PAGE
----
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As the title suggests, bestselling author Bryson (In a Sunburned Country) sets out to put his irrepressible stamp on all things under the sun. As he states at the outset, this is a book about life, the universe and everything, from the Big Bang to the ascendancy of Homo sapiens. "This is a book about how it happened," the author writes. "In particular how we went from there being nothing at all to there being something, and then how a little of that something turned into us, and also what happened in between and since." What follows is a brick of a volume summarizing moments both great and curious in the history of science, covering already well-trod territory in the fields of cosmology, astronomy, paleontology, geology, chemistry, physics and so on. Bryson relies on some of the best material in the history of science to have come out in recent years. This is great for Bryson fans, who can encounter this material in its barest essence with the bonus of having it served up in Bryson's distinctive voice. But readers in the field will already have studied this information more in-depth in the originals and may find themselves questioning the point of a breakneck tour of the sciences that contributes nothing novel. Nevertheless, to read Bryson is to travel with a memoirist gifted with wry observation and keen insight that shed new light on things we mistake for commonplace. To accompany the author as he travels with the likes of Charles Darwin on the Beagle, Albert Einstein or Isaac Newton is a trip worth taking for most readers. First printing 110,000; 11-city author tour. (On sale May 6) (c) Copyright PWxyz, LLC. All rights reserved
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While this book doesn't cover "nearly everything," it does a fantastic job of tackling certain topics: biology, earth science, chemistry, physics, and astronomy. Writing with wit and charm, Bryson, who has hiked the Appalachian Trail (A Walk in the Woods) and traveled around Australia (In a Sunburned Country), now takes us on a scientific odyssey from the Big Bang to the rise of civilization. Reflecting his gift for making science comprehensible yet fun, he tells the story of the discoveries and the people that have shaped our understanding of the universe. Along the way, we meet some fascinating and eccentric scientists. Although Bryson clearly intends this book for general readers, subject specialists will also enjoy his wry takes. The 30 chapters are divided among seven scientific topics, and this reviewer found himself reading chapters out of order, selecting topics of particular interest. There are useful footnotes, as well as chapter notes and a bibliography. Highly recommended for public and academic libraries. (Index not seen.) [Previewed in Prepub Alert, LJ 1/03.]-James Olson, Northeastern Illinois Univ. Lib, Chicago (c) Copyright 2010. Library Journals LLC, a wholly owned subsidiary of Media Source, Inc. No redistribution permitted.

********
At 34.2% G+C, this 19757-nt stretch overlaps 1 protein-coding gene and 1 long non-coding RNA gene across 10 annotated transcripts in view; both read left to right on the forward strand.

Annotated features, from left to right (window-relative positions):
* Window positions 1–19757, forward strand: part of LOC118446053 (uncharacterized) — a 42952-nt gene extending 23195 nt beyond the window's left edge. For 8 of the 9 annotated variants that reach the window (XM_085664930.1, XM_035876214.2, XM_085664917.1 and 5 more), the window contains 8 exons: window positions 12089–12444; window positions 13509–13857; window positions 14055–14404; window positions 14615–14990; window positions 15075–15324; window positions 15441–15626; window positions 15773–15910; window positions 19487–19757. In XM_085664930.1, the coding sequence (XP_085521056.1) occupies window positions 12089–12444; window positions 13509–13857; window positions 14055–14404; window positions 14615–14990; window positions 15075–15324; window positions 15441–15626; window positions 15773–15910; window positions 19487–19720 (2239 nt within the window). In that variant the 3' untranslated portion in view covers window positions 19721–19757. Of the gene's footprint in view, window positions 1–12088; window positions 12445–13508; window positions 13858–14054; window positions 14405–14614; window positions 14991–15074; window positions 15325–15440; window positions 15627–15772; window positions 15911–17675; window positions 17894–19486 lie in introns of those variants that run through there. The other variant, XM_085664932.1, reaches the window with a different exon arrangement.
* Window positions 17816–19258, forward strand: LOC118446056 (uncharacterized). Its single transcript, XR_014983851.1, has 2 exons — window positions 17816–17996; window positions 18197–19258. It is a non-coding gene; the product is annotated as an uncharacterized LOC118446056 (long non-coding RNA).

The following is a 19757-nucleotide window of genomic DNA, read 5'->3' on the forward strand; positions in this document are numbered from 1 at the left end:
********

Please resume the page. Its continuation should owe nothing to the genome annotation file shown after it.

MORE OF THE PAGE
Copyright American Library Association, used with permission.
Bryson, a noted science writer, has prepared a history book for every reader. He weaves scientific discoveries and events into a story with this plot: how the world came to be. Names of comets, constants, laws, and theories become real human beings complete with quirky personalities. This is not a dry history of science but a tale of our universe, discovered through the eyes and experiments of those men and women who dared to search for answers. Although the intended audience might be anyone who avoided taking more science classes than necessary in high school, that does not mean that scientists in all areas will not delight in reading how interrelated the fields actually are. The book is arranged in parts, with chapters following a rough time line of discoveries in various fields. Each chapter includes a notes section, and the book includes an impressive bibliography along with a decent index. It is not a reference book, and to use it as such would be a crime. This wonderful book is highly recommended as an inspiration to budding scientists and those who spend moments wondering about the world around them. ^BSumming Up: Essential. All levels. L. A. Hall California State University--Sacramento
From Booklist, Copyright © American Library Association. Used with permission.
Confessing to an aversion to science dating to his 1950s school days, Bryson here writes for those of like mind, perhaps out of guilt about his lack of literacy on the subject. Bryson reports he has been doing penance by reading popular-science literature published in the past decade or two, and buttonholing a few science authors, such as Richard Fortey (Trilobite! Eyewitness to Evolution, 2000). The authors Bryson talks to are invariably enthusiasts who, despite their eminence, never look on his questions as silly but, rather, view them as welcome indicators of interest and curiosity. Making science less intimidating is Bryson's essential selling point as he explores an atom; a cell; light; the age and fate of the earth; the origin of human beings. Bryson's organization is historical and his prose heavy on humanizing anecdotes about the pioneers of physics, chemistry, geology, biology, evolution and paleontology, or cosmology. To those acquainted with the popular-science writing Bryson has digested, his repackaging is a trip down memory lane, but to his fellow science-phobes, Bryson' s tour has the same eye-opening quality to wonder and amazement as his wildly popular travelogues. --Gilbert Taylor